Wednesday, 26 June 2019

Ceisteanna (140)

Maurice Quinlivan

Ceist:

140. Deputy Maurice Quinlivan asked the Minister for Business, Enterprise and Innovation the number of persons waiting for a Labour Court hearing by the number of months waiting; and if she will make a statement on the matter. [27043/19]

Amharc ar fhreagra

Freagraí scríofa (Ceist ar Business)

The Labour Court is an independent statutory office under the aegis of my Department. While the Court was established under the Industrial Relations Act, 1946, its functions have been altered and extended by subsequent legislation, including, most recently, the Workplace Relations Act 2015. Under the 2015 Act, the Labour Court assumed the role of sole appellate body in disputes under employment rights legislation.

As of 24 June 2019, the Labour Court has cases in respect of 76 appellants that are ready to be scheduled* for first hearing. A breakdown of waiting times for these 76 appellants is set out in tabular form below.

Waiting Times - Months

Ready for scheduling *

1 month or less

9

Between 1 and 2 months

17

Between 2 and 3 months

9

Between 3 and 4 months

19

Between 4 and 5 months

4

Between 5 and 6 months

3

Between 6 and 7 months

5

Greater than 7 months

10

76 **

*Ready for scheduling means that all appropriate submissions and other documents have been received from the parties such that a hearing can be arranged for the case in question.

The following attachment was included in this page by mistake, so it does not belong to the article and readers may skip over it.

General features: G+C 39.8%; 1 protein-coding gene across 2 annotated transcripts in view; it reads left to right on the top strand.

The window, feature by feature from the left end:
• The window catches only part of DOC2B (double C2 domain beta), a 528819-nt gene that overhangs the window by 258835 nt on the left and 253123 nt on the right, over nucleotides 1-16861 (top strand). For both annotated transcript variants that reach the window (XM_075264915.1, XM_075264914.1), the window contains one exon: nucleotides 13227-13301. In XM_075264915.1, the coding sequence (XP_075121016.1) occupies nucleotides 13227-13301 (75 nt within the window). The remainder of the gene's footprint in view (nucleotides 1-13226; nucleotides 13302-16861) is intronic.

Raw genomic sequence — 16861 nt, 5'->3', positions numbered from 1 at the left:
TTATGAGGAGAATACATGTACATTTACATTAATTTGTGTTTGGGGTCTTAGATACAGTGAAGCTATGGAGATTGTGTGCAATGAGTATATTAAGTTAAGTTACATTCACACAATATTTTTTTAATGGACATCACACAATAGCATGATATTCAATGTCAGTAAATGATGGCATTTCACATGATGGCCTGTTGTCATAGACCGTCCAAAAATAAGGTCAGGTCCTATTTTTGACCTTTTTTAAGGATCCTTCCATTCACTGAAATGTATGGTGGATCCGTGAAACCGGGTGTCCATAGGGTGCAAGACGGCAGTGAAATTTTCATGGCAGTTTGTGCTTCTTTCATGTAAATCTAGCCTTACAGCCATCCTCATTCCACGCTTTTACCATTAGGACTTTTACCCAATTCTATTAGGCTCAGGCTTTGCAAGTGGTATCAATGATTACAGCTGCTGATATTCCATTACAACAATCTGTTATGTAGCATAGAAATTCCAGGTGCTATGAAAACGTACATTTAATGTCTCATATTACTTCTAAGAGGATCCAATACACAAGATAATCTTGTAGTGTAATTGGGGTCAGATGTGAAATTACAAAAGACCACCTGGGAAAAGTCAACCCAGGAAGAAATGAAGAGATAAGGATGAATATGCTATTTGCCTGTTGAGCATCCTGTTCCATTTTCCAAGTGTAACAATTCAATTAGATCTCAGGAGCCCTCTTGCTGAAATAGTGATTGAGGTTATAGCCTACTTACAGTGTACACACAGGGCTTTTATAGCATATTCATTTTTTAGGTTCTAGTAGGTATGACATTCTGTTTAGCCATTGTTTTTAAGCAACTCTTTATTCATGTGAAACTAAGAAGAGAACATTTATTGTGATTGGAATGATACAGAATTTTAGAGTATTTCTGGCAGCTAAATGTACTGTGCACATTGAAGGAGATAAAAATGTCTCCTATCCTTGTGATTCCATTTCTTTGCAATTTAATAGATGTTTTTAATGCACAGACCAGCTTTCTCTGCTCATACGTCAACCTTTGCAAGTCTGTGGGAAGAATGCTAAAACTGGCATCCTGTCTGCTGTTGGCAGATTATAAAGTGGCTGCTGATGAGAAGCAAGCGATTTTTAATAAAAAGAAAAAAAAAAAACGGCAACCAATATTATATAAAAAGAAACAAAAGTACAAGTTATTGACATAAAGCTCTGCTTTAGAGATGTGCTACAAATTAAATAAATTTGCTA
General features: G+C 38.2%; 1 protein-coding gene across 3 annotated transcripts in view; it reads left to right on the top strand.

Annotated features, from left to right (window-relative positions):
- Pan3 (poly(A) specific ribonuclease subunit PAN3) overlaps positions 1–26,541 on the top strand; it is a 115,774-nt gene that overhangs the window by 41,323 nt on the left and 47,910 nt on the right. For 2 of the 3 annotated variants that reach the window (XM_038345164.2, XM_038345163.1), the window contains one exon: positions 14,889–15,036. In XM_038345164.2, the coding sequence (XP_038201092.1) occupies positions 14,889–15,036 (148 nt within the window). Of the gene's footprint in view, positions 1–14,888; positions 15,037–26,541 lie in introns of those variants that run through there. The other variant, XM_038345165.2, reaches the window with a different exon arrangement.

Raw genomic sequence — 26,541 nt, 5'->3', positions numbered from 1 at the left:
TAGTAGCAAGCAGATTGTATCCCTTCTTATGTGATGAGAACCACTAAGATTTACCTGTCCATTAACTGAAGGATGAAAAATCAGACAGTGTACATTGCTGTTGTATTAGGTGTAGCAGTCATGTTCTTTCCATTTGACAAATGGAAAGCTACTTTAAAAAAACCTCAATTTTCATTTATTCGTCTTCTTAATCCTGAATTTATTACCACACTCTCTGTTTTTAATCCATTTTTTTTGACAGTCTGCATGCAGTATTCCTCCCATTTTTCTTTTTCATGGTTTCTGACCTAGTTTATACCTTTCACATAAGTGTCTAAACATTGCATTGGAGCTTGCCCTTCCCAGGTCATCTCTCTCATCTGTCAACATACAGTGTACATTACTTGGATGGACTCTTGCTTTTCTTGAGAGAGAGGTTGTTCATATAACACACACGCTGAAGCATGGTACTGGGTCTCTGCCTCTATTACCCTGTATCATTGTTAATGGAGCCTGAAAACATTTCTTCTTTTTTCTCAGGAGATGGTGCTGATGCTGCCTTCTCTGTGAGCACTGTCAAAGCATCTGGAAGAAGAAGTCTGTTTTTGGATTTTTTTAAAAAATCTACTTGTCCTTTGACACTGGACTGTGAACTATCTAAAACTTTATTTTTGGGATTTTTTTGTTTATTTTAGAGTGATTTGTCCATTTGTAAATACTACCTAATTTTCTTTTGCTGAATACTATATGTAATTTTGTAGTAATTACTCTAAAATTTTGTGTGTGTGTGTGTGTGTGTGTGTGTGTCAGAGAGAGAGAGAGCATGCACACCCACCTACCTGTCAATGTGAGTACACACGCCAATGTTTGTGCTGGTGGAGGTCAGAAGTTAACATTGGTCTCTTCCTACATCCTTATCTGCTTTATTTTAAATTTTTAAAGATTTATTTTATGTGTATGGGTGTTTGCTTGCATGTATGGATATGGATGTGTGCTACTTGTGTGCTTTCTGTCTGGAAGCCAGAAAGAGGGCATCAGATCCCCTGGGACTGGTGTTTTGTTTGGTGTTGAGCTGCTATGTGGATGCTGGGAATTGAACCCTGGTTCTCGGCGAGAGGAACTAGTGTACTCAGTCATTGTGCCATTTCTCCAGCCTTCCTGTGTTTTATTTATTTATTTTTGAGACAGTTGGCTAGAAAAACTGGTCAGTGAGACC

**Included in the figures provided are referrals made from the WRC under section 26(1) Industrial Relations Act 1990. As it is not possible to ascertain from the Labour Court data processing system the total number of workers who come within each such referral, such referrals are counted as being made by one person for the purposes of this reply.

In addition, as of 24 June 2019, 89 appellants have been scheduled for hearings by the Labour Court in July and August. In assigning hearing dates the Court typically programmes two months ahead in order to ensure maximum flexibility in responding to requests for postponements, withdrawals, urgent requests for hearings and in order to make best planned use of the resources available to the Court.

The Labour Court is still awaiting submissions and/or other documentation from 67 appellants who submitted appeals or referrals in 2019; such information is required before a hearing can be scheduled. There are also a significant number of other cases received in preceding years and which are either on hold or where submissions and/or other documentation remain outstanding from the parties. The Court continues to work with the parties concerned to ensure these cases are progressed.

A key factor affecting timelines is that the process of bringing an Employment Equality and Unfair Dismissals case to hearing involves provision of time to make comprehensive written submissions before arrangements can be made to schedule a hearing. A further factor impacting on waiting times for scheduled hearings is the Labour Court’s commitment to hear cases in the regions. This commitment can sometimes impact scheduling, as hearings are grouped appropriately.